Lieutenant Martin just raised a hand, signalling for her to wait. He was watching Carter, who still wasn't saying anything.
She frowned and did the same, between them uncertainly.
Finally Carter asked, "Has she been moved?"
Dave shook his head. "Nuh, still out where Collins found her, until the techs can bring her in. You don't want to see that, man."
Carter got up slowly, with the help of one of the other detectives.
"I need to," Carter said. He turned to the lieutenant. "Show me."
Dave sighed. "You know I don't like this," he announced to noone in particular.
"Someone's been fucking murdered," Brooks told him. "Don't think none of us like this much."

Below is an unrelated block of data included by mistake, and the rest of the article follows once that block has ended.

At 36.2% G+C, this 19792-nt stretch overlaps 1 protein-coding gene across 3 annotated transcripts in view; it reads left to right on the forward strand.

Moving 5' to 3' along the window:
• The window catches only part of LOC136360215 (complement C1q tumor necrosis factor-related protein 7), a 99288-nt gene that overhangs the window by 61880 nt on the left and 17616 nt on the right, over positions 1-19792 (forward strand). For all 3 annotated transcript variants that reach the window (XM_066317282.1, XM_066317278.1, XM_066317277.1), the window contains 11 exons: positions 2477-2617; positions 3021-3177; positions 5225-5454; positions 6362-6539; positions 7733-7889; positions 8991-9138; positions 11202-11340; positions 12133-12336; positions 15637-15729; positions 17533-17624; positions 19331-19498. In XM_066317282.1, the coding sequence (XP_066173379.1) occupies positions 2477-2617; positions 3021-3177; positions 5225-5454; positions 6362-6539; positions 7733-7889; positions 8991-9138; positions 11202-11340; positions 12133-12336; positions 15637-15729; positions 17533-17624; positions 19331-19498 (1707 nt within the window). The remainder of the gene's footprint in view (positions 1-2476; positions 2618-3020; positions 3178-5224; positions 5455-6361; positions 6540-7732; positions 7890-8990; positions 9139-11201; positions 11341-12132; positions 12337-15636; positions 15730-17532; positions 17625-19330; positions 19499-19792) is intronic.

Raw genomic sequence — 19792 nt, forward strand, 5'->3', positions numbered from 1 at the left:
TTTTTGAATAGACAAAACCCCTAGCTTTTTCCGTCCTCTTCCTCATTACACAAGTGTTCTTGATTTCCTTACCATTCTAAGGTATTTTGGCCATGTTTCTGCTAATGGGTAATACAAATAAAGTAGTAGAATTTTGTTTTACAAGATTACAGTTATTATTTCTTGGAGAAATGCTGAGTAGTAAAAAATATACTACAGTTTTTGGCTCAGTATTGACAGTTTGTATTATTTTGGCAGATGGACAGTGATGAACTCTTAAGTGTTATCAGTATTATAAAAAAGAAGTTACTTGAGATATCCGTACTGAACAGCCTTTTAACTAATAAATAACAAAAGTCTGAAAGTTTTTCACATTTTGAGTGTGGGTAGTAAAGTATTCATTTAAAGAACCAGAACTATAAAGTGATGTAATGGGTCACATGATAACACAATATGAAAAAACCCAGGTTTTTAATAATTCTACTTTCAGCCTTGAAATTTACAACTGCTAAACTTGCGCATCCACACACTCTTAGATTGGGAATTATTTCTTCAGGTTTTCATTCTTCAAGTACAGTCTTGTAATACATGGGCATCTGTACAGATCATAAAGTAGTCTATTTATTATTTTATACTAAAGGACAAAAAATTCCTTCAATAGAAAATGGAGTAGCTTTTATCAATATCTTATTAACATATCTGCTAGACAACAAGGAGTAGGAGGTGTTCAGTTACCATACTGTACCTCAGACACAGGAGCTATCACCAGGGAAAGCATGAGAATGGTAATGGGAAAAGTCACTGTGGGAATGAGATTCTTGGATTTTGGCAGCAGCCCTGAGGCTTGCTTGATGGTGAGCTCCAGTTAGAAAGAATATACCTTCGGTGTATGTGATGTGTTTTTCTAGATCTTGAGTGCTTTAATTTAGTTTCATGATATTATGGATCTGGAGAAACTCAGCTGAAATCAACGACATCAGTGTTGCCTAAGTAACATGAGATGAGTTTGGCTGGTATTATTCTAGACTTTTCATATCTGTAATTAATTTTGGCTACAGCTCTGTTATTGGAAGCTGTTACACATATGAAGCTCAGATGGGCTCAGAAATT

The first body had been found about two weeks ago, near one of the hiking trails, and had apparently been out for a few weeks before that, as well as mangled by a bear. It had looked like a murder, but it was hard to tell, and there were no suspects. Nobody even had any idea who it was. Nobody in the area was missing. What they did know was that it had been a young woman, that she'd been probably stabbed and dumped, and that the bear hadn't really finished the job.
There had been no sign of the bear, either.
Carter had been consulting, both as a psychologist and former FBIC agent, in an attempt to find them any leads at all.
He hadn't come up with much. She had likely been some sort of a prostitute. That she'd been dumped out here, of all places, was likely significant.
Alice had, from the look of it, possibly been dumped the same way.